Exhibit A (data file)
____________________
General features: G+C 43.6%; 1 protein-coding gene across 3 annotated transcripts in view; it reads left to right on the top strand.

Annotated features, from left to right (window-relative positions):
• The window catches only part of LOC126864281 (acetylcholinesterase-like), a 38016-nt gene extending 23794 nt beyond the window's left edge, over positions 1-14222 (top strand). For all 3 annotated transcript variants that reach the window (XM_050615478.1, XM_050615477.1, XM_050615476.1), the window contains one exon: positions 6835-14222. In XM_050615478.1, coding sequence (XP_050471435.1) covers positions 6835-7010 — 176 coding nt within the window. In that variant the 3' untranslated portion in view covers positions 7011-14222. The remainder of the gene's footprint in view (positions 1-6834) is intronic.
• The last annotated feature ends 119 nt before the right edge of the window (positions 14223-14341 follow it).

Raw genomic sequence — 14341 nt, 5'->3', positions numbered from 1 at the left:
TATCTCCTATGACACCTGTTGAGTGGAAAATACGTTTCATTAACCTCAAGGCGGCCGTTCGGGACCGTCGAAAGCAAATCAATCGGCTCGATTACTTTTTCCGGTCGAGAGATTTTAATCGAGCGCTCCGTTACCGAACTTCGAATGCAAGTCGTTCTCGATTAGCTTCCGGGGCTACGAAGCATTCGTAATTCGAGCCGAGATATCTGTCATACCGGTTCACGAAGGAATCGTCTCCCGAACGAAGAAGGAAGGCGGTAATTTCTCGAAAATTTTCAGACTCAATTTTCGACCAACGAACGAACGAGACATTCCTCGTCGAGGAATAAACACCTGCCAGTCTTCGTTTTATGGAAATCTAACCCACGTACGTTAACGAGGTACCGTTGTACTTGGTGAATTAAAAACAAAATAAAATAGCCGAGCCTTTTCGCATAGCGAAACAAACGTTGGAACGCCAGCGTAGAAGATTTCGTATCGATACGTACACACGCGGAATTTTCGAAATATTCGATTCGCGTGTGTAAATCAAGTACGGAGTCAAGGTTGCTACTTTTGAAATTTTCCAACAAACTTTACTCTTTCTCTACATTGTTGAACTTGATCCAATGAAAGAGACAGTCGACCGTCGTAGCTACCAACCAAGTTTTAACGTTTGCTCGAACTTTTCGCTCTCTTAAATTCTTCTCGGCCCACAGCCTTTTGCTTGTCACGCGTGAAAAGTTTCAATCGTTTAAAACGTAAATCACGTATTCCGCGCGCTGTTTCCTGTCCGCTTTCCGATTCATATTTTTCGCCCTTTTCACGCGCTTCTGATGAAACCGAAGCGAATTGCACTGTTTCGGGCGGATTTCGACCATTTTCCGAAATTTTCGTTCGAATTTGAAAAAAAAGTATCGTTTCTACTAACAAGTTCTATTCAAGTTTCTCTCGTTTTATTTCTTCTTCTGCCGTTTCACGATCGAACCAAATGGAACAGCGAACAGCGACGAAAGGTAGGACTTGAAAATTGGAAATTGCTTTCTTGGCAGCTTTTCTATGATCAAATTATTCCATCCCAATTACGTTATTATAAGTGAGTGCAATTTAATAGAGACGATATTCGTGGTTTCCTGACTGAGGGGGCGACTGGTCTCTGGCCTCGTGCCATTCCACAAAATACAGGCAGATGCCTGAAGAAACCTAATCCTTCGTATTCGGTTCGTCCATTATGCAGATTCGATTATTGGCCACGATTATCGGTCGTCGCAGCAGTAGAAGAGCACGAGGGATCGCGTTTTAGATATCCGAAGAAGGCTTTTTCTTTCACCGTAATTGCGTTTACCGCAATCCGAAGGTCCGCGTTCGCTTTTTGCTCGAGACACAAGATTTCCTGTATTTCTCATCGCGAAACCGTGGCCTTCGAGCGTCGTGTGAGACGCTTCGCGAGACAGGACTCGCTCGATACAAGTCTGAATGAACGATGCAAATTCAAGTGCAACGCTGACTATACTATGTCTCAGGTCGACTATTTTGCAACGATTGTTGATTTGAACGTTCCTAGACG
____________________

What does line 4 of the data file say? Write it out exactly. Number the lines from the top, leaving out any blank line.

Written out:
• The last annotated feature ends 119 nt before the right edge of the window (positions 14223-14341 follow it).